In the early 1930s the Central Committee of the Communist Party of the Soviet Union decided to engage in a bold experiment. A new modern city would be built in record time. Though smaller in size, it would compete with the most advanced great capitals of the world. This city would prove to the world that the Soviet Union could accomplish anything. Months were spent selecting the perfect location for this new city, as well as developing its name. It was finally decided that the city would be called Zverograd, and it would be built on the Caspian Sea, some 150 miles south of Astrakhan. It was built on the site of a medieval town, its name long forgotten, with wooden houses built on a hill surrounding an ancient Orthodox monastery. This small historic village was left intact in remembrance of the past, and in the surrounding lands the city of Zverograd started to grow.
The best architects in the USSR gathered to plan the city. They decided to create a brand new metro system that would allow workers to quickly reach their factories and move around the city. They designed wide avenues to accommodate stunning parades. They planned modern roads and bridges to connect all parts of the city. They designed the central sewer system to support a much bigger population, expecting Zverograd to grow into one of the largest cities in all the Soviet Union.
Finally, only four years after determining its location, the first new residents of Zverograd began to arrive. They came from all over the country, lured by widespread advertising campaigns promoting the city as a modern paradise.
The first rumors began to spread in early 1941. Underground metro workers had “found something” while digging an expansion for a new line. They had no idea what it was, but described it as a huge underground structure, impervious to anything they could throw at it. The edifice had an eerie feeling about it, as though it didn’t belong down in the darkness beneath the city. An official team was dispatched from Moscow to investigate but, before any conclusion could be reached, German troops crossed the USSR’s western border and the war began. It would be years before the newly formed SSU would refocus its attention on the secrets beneath the once-great city, but now Zverograd has the full attention of the SSU - as well as their enemies.
In late 1946 the top Axis spy network in the SSU learned of a massive alien structure below the city of Zverograd. Not only was it the largest discovery of its kind but wartime concerns prevented the SSU from mounting anything more than a cursory investigation of the site.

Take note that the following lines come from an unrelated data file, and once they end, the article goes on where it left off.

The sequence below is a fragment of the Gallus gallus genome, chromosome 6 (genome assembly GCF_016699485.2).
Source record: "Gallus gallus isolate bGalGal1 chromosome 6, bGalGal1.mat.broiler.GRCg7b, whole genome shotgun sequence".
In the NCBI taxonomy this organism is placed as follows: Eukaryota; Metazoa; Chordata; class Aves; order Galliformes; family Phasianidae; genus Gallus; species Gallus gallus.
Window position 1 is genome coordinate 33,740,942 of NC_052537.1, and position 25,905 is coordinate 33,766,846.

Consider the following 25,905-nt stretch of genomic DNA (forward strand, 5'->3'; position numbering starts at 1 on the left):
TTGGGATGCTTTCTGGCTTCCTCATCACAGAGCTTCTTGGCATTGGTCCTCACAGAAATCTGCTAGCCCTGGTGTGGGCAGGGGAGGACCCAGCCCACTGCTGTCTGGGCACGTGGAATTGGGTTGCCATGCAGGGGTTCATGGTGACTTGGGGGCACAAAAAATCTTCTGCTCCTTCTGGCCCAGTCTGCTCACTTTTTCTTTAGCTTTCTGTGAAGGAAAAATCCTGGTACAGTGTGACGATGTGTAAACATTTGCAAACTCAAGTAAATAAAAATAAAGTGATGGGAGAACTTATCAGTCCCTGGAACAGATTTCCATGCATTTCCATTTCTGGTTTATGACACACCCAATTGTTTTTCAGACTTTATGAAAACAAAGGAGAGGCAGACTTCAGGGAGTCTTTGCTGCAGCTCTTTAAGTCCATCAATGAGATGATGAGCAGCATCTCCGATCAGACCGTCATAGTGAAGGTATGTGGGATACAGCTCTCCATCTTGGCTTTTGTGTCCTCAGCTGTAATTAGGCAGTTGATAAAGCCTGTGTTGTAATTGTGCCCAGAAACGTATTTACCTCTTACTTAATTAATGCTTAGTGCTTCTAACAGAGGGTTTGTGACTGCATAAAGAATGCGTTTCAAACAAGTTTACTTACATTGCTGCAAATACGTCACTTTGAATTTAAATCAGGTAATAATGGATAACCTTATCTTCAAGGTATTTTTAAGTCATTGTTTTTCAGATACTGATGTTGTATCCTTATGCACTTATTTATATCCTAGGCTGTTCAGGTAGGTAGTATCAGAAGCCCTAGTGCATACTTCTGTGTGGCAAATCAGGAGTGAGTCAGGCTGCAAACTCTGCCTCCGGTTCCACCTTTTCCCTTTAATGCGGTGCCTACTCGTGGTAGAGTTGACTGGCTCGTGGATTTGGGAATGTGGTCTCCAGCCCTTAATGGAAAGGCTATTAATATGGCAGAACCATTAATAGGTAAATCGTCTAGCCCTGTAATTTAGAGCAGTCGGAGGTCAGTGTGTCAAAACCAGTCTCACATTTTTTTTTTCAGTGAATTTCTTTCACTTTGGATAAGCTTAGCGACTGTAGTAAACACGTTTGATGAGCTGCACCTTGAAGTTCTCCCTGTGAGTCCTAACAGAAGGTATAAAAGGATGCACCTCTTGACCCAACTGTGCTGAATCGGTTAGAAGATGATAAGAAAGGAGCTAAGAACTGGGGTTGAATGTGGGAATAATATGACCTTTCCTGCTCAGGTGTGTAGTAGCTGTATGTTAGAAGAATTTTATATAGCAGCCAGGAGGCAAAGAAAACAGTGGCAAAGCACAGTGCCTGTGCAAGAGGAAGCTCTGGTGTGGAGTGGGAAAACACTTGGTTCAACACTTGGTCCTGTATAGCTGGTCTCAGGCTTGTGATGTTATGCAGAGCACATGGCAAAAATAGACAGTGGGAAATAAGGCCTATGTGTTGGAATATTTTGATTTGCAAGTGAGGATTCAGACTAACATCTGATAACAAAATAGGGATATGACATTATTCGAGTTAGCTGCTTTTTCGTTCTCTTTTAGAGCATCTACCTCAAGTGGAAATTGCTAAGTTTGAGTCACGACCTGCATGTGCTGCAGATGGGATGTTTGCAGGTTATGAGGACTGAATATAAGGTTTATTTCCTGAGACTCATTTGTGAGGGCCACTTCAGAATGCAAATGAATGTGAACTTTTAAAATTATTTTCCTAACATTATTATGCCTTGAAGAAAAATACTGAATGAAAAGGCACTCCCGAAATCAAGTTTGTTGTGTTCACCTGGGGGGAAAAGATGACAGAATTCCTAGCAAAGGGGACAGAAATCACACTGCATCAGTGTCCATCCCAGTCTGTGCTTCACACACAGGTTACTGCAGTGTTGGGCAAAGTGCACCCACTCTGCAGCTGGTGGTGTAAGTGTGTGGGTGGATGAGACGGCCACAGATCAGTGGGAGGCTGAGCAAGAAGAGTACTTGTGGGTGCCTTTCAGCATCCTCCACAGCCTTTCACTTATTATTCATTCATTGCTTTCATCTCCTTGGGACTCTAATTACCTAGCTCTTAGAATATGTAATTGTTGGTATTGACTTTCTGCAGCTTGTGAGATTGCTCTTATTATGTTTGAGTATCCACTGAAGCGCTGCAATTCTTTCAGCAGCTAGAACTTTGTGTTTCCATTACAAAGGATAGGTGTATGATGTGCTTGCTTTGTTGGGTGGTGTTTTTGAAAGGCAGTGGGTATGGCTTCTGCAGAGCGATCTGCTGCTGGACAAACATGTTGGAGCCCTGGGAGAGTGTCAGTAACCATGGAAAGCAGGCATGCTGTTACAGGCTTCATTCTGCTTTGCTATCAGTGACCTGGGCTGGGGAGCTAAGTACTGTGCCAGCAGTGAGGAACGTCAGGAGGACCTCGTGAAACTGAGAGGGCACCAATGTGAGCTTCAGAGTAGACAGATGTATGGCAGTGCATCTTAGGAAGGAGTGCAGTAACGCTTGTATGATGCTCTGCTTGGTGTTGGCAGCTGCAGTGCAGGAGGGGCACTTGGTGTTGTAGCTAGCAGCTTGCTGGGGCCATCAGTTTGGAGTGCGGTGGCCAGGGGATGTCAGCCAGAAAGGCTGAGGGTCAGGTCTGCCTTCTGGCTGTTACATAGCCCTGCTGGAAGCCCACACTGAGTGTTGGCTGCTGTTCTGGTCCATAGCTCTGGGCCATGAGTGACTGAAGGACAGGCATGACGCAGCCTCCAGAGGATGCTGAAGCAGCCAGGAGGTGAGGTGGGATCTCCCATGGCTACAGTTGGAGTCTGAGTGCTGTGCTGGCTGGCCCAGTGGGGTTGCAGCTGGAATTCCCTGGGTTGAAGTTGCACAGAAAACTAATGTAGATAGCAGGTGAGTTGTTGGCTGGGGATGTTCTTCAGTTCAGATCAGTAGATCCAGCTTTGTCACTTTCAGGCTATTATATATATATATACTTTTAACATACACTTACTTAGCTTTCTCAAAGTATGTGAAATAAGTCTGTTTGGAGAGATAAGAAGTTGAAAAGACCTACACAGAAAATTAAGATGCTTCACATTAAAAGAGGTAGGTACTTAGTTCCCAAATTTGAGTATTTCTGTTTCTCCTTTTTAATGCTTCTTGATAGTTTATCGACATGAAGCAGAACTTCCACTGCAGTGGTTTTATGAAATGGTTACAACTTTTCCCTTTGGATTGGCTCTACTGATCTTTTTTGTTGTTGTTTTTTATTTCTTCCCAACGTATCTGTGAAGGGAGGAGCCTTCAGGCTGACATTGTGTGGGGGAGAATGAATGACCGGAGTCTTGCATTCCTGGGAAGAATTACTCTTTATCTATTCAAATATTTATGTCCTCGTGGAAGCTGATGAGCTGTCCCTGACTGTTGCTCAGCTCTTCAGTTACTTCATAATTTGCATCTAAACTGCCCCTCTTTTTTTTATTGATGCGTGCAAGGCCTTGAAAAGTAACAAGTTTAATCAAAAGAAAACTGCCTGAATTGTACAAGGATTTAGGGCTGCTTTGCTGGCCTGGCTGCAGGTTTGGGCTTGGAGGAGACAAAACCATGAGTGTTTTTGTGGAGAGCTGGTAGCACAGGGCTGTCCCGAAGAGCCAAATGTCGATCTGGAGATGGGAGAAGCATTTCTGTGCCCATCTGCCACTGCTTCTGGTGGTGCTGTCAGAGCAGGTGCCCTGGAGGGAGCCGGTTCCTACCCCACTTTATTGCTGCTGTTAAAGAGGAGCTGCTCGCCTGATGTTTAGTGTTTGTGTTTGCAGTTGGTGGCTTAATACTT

This intelligence came just ahead of the Axis’ planned global offensive. Within days, new orders were relayed to the Caspian sector: take Zverograd at any cost. To the operational planners in Berlin, the city seemed tantalizingly close, lying just over 30 kilometers behind a stable, unsuspecting front.
Unfortunately, Axis High Command did not anticipate the toughness of SSU resistance, nor did they consider an Allied response. Having learned of the Kremlin’s secret Vrill hoard, Allied leaders planned to join the fray once the Axis and SSU had sufficiently wearied one another with a war of mutual attrition. With forces stationed in friendly territory along the Caspian’s southern shore, the possibility of Allied involvement was quickly becoming a reality.
The assault on Zverograd was intended as a lightning thrust to secure a technological objective at the periphery of a much greater Axis effort to win the war. To the soldiers involved on all sides, it was a grim struggle to be endured. A precious few realized that the campaign had quickly become central to the fate of the world.
The Assault Begins
The first Battle of Zverograd, codenamed Operation “Hades,” began on the 1st of January, 1947. During the night of December 31st, 1946, Sturmpioniere units advanced beyond Axis lines to begin clearing a path through the minefields guarding the approaches to the city. Their mission was to open the way for shock units to race toward Zverograd, blasting through SSU lines. A similar scene was unfolding simultaneously on battlefronts as diverse as North Africa, Iceland, and Asia. As the SSU and the Allies would soon discover, the Axis global offensive had begun.
Before the Axis launched their offensive, the front to the west of Zverograd had been stable for nearly a year, with both sides occupying well-entrenched positions. In the final days of December, SSU troops on the front lines were the first to become aware of the presence of new Axis formations. When Operation “Hades” began, it was these units’ junior officers who first reported aggressive enemy action and roused local HQ’s, which then quickly mobilized second and third lines.
At 4:00 a.m. on January 1st, hundreds of German Nebelwerfers began firing their rockets into the frozen ground of the SSU entrenchments. Despite the early warning signs of the attack, SSU forces could not prepare an effective defense until it was too late. The sudden bombardment inflicted massive casualties among SSU ranks. The SSU counter- battery started half an hour later, targeting presumed concentrations of Axis troops.
At 5:30 a.m., the Axis assault started. The initial push from the north was made by the solid armored formations of the 33rd Special Duty Panzer Division, “NachtJäger.” At its spearhead were the heavy E-100s of the Schwer Panzer Abteilung 515, each one accompanied by Tiger II tanks or JagdLuther 75 walkers to guard their flanks.
From the south, the 2nd FußPanzer Grenadier Division, “Leibstandarte Erwin Rommel,” made its initial thrust using an elite combined force of Sturmgrenadiere units and Panzer KampfLäufers. After the initial shock, the
4th Blutkreuz Korps Kommando leapt into action, cutting off supplies and communications from behind enemy lines. The morale-eroding effect of squads of Zombies in a frontal assault again proved catastrophic to SSU defenders, and squads of Axis Gorillas crushed SSU strongpoints and destroyed artillery weapons.